Oliver Welter, Vienna Floridsdorf, 9 October 2014

It’s not often that you come across a completely new and surprising format for live concerts, but that’s what Vienna artist, actor and director Oliver Hangl has come up with in the excellent series of “walking concerts” that he curates. The idea is simple, but brilliantly effective: the performer wears a microphone, the audience is kitted out with wireless headphones, and together they wander through the streets of the city, the singer serenading the audience as they go with music beamed magically into their heads. No need to worry about noise from passing cars, or that the music is too loud for the neighbourhood – there’s only you, your fellow audience members, the constantly changing environment and the performer, whom you can be as close to or as distant from as you wish. Every so often, the performer stops at an open space to sing and the audience gathers round. It’s a uniquely welcoming and intimate way to experience live music.

Hangl has put on quite a few of these walking concerts over the past couple of years, but last month’s event with Oliver Welter was the first I had attended. Regular readers of this blog will not need reminding of my admiration for Welter and his group Naked Lunch, and I remain stumped by the fact that no other writer in English seems to have cottoned on to their significance. Critical recognition is long overdue; in the meantime, Naked Lunch continue to impress with their wintry, melancholic alt-rock.

Anyway, this was my third time of seeing Welter solo. Following earlier outings at the Radiokulturhaus and the Chelsea, temples to state-sponsored culture and Anglophile scuzz respectively, here Welter and his guitar were to be found in and around the streets of Floridsdorf, the 21st district of Vienna. Kicking off on the steps of the town hall, headphones safely clamped over our ears, we negotiated pavements and pedestrian crossings before finding ourselves outside an Interspar supermarket. I really didn’t think we were going to go inside, but sure enough we did. Bemused shoppers looked up from their browsing as Welter launched into “God” from the Songs for the Exhausted album, its tone of savage pessimism sitting uncomfortably among the mops and buckets on display.

Our next stop, equally surreally, was a small funfair outside Floridsdorf station. Following a brief, tense period of negotiation between Hangl and a carousel operator, Welter – somewhat precariously, it must be said – took up position on the sweet little roundabout, whose young passengers were fortunate enough to catch the title track of the Universalove soundtrack album. Striding purposefully through the busy station itself, Welter delivered the first of several cover versions, Phil Spector’s “To Know Him Is To Love Him”. Here, as with later readings of Hot Chocolate’s “Emma” and Ike & Tina Turner’s “River Deep, Mountain High”, it’s Welter’s quavery, desolate voice and tender washes of acoustic guitar that turn familiar pop standards into expressions of forlorn, burnt-out romanticism.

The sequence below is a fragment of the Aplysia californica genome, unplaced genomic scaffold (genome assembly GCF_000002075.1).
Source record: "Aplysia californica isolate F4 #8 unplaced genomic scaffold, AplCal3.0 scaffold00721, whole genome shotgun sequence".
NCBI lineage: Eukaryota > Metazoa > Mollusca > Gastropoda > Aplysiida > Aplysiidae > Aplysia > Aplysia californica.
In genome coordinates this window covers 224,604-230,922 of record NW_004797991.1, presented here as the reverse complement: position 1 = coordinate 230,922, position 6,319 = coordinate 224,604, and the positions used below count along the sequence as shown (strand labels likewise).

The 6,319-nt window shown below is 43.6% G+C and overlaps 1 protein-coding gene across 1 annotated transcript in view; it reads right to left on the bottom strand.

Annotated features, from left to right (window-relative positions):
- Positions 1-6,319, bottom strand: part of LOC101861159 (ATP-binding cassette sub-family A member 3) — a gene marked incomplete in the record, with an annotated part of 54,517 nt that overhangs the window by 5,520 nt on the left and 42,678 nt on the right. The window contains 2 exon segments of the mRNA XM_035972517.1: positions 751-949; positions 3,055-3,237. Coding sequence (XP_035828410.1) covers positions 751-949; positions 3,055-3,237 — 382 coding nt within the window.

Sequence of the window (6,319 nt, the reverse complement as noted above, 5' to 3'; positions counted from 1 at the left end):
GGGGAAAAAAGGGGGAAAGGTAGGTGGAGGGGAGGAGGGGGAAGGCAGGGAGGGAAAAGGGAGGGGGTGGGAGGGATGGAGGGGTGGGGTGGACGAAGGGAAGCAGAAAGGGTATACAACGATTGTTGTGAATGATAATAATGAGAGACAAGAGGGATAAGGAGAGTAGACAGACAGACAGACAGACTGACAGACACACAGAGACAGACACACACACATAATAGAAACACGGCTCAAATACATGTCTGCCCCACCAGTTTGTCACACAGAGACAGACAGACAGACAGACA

Lighting out for the quiet residential streets behind Floridsdorf station, Welter answered my silent wishes with a stunning version of my favourite Naked Lunch song, “Military of the Heart” from This Atom Heart of Ours. The evening’s final setting, though, was as perfect as it was unexpected: a quiet riverside restaurant on the shores of the Alte Donau. The sun having long since set, an inky gloom descended as we stepped gingerly onto the jetty. After tearing his way through All Is Fever’s epic showstopper “The Sun”, Welter, in an inspired move that did more than anything else to make this event unforgettable, clambered aboard a small boat and proceeded to give the rest of the concert from there. Floating on the dark waters of the Alte Donau with a helmsman at the wheel, Welter’s anguished rendition of “The Retainer” was a heartstopping moment. As, indeed, was the evening’s last song, the despairingly bleak “The Funeral”, sung a capella by Welter as he and his craft drifted slowly out of vision and into the enveloping blackness of the night.

oliver

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